“When we received the complaint, we immediately handed it over to our detectives. They worked over the weekend so we could get to this point, “Sognet said.” My officers did a good job of handling it and worked with the school to get the case to where it is now. “
News outlets reported that the victim was one of the few black students at the school. Authorities have not been able to identify the students, and it is unclear whether the arrested teenager has a lawyer who can speak on his behalf.
The school does not tolerate bullying or racism, says Jeremy Gueldner, Vandebilt Catholic president. The Archdiocese statement said that “the actions of a few people are not in line with our school’s values and mission.”
The parents of the targeted child thanked the people for their support.
“We will continue to pray for our school community as a whole so that we do not go through this together but we can each learn a valuable lesson from what happened,” the parents said in a statement to the Archdiocese.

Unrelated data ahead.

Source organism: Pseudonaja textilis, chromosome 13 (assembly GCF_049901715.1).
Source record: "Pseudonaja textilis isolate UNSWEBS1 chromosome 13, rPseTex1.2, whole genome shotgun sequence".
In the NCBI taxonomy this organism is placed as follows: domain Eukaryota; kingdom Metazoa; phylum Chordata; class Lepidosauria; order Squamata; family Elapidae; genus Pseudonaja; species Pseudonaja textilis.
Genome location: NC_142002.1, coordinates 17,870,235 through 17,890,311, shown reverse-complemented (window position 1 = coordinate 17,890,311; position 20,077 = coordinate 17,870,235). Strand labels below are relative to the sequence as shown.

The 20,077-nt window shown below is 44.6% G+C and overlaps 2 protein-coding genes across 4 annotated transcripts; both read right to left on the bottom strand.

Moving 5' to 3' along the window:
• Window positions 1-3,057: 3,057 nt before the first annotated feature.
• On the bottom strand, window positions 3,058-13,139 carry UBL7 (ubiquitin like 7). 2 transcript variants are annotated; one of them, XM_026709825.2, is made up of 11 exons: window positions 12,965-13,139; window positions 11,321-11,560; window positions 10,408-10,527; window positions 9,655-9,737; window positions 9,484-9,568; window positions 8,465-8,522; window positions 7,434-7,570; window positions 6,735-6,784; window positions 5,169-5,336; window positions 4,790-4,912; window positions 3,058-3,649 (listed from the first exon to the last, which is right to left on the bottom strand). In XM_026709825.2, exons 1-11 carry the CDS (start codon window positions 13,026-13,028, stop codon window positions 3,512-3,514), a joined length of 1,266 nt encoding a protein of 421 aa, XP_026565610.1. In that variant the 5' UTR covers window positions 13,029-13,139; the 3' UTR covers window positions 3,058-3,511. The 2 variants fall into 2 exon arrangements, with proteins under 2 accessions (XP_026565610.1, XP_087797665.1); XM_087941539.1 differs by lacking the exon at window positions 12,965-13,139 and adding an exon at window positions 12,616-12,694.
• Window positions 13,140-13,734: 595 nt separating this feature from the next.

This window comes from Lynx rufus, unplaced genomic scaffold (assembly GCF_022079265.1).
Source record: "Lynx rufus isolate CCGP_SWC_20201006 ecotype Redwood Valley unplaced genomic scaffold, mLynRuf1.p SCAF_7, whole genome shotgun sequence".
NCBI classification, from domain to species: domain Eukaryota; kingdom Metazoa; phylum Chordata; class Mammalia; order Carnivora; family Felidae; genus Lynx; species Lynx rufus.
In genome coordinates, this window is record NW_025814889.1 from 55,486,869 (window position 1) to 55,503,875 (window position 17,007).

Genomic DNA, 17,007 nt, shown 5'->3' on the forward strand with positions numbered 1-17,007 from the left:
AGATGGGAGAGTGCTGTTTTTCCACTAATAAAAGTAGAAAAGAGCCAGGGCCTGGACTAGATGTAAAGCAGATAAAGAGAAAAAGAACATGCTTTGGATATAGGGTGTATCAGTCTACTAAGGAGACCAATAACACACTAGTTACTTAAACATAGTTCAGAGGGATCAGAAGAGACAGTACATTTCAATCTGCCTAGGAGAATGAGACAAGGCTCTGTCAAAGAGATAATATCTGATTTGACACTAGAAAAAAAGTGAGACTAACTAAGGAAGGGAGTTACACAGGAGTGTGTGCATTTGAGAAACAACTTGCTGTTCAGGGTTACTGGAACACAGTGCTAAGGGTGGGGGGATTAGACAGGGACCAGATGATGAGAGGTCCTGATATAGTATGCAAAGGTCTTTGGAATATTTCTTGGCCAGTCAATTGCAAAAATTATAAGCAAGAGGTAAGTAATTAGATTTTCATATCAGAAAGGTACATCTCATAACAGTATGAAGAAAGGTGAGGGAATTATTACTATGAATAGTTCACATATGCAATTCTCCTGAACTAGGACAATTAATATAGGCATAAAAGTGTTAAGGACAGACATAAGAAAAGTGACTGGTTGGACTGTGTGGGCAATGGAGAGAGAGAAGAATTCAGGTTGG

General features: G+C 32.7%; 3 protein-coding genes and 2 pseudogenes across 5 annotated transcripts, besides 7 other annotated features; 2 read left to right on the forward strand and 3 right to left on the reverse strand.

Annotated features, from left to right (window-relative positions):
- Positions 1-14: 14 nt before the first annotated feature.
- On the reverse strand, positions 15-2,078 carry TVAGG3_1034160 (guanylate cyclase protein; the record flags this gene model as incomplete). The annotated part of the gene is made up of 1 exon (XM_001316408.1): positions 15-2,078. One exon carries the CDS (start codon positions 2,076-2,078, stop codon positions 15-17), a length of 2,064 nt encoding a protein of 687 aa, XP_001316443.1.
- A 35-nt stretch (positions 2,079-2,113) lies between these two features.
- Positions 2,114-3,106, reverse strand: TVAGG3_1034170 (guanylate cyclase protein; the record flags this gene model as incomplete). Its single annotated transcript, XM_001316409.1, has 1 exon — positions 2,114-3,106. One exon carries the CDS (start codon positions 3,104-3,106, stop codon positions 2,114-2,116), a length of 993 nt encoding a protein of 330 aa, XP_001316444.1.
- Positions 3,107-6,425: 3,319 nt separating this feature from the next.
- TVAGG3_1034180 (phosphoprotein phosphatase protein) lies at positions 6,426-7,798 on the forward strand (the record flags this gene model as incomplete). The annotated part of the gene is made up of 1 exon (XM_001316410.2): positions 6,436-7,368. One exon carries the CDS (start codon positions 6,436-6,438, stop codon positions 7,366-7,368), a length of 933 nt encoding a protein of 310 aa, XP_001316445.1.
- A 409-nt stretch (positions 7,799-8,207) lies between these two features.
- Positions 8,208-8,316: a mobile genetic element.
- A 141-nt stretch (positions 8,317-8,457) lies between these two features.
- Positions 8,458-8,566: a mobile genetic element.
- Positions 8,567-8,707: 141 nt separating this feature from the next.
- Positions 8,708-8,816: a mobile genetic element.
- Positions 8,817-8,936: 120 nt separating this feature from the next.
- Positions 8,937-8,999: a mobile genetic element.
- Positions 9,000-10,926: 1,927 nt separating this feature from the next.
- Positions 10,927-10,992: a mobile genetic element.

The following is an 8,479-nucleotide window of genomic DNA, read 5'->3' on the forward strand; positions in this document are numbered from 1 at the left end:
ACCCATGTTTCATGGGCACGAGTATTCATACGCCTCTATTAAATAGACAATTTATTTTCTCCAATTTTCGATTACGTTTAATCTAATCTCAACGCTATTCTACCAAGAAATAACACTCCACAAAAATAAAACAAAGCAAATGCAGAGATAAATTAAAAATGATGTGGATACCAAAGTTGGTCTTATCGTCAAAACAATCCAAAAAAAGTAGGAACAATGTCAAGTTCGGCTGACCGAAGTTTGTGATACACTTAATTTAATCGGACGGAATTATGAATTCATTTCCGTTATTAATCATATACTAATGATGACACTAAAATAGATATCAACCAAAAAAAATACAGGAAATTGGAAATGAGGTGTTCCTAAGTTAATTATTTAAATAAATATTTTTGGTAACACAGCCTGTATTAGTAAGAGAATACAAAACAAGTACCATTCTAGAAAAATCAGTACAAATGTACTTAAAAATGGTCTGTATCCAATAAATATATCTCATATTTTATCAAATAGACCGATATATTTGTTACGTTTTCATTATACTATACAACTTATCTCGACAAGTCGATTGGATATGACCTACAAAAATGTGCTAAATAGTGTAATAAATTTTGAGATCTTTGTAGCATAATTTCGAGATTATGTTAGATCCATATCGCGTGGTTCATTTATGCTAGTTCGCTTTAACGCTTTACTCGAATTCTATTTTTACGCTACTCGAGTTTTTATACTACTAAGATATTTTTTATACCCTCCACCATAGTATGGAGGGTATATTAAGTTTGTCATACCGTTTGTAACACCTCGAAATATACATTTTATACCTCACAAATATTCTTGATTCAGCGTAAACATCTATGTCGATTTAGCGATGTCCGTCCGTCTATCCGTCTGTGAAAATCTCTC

Jerome Boykin, president of the Terebon Parish NAACP, also praised school officials and police for their swift response, saying the school and the sheriff’s office “sent a strong message to society that such crimes would not be tolerated.”
“The young man is only 15 years old and I hope he can learn from his mistakes,” Boykin added.
About 400 bulletproof vests destined for Ukraine have been stolen from a non-profit organization in New York City that is leading efforts to collect and ship strategic gear to people on the battlefield.
ByThe Associated Press
March 17, 2022, 6:44 p.m.
A Read 2 minutes
NEW YORK – About 400 bulletproof vests destined for Ukraine have been stolen from a non-profit organization in New York City that is leading efforts to collect and ship strategic gear to people on the battlefield, police said Wednesday.
Police say the used vests donated by local law enforcement agencies were taken from the offices of the Ukrainian Congressional Committee of America and the Ukrainian National Women’s League of America on Second Avenue in Manhattan.
NYPD Sergeant Edward Riley said police responded to the robbery call at 9:15 a.m. and were “informed that about 400 bullet-proof vests had been removed.”
A message seeking comment was left with the U.S. Ukrainian Congressional Committee.
Police in the New York City area have donated hundreds of closed bulletproof vests to charities supporting Ukrainian forces fighting Russian aggression.